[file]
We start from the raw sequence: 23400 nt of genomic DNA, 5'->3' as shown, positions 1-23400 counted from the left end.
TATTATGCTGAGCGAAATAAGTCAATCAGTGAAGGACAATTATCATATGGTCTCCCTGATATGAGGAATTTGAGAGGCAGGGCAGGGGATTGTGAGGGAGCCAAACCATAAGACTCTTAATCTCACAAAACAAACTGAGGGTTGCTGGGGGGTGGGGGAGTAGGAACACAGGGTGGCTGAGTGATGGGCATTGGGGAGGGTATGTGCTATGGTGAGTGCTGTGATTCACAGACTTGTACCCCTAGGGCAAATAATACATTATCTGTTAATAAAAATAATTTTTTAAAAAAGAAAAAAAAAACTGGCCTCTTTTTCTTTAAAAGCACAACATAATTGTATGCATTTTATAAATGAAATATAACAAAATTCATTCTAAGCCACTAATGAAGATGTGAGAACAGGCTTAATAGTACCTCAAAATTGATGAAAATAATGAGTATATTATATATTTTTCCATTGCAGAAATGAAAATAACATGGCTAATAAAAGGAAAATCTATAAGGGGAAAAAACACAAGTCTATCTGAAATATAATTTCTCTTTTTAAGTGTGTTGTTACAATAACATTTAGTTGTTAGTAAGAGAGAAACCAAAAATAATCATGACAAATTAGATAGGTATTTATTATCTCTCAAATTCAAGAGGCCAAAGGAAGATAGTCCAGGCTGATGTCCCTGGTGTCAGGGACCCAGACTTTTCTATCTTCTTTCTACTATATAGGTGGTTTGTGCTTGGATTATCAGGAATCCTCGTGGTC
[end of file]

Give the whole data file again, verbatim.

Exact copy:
We start from the raw sequence: 23400 nt of genomic DNA, 5'->3' as shown, positions 1-23400 counted from the left end.
TATTATGCTGAGCGAAATAAGTCAATCAGTGAAGGACAATTATCATATGGTCTCCCTGATATGAGGAATTTGAGAGGCAGGGCAGGGGATTGTGAGGGAGCCAAACCATAAGACTCTTAATCTCACAAAACAAACTGAGGGTTGCTGGGGGGTGGGGGAGTAGGAACACAGGGTGGCTGAGTGATGGGCATTGGGGAGGGTATGTGCTATGGTGAGTGCTGTGATTCACAGACTTGTACCCCTAGGGCAAATAATACATTATCTGTTAATAAAAATAATTTTTTAAAAAAGAAAAAAAAAACTGGCCTCTTTTTCTTTAAAAGCACAACATAATTGTATGCATTTTATAAATGAAATATAACAAAATTCATTCTAAGCCACTAATGAAGATGTGAGAACAGGCTTAATAGTACCTCAAAATTGATGAAAATAATGAGTATATTATATATTTTTCCATTGCAGAAATGAAAATAACATGGCTAATAAAAGGAAAATCTATAAGGGGAAAAAACACAAGTCTATCTGAAATATAATTTCTCTTTTTAAGTGTGTTGTTACAATAACATTTAGTTGTTAGTAAGAGAGAAACCAAAAATAATCATGACAAATTAGATAGGTATTTATTATCTCTCAAATTCAAGAGGCCAAAGGAAGATAGTCCAGGCTGATGTCCCTGGTGTCAGGGACCCAGACTTTTCTATCTTCTTTCTACTATATAGGTGGTTTGTGCTTGGATTATCAGGAATCCTCGTGGTC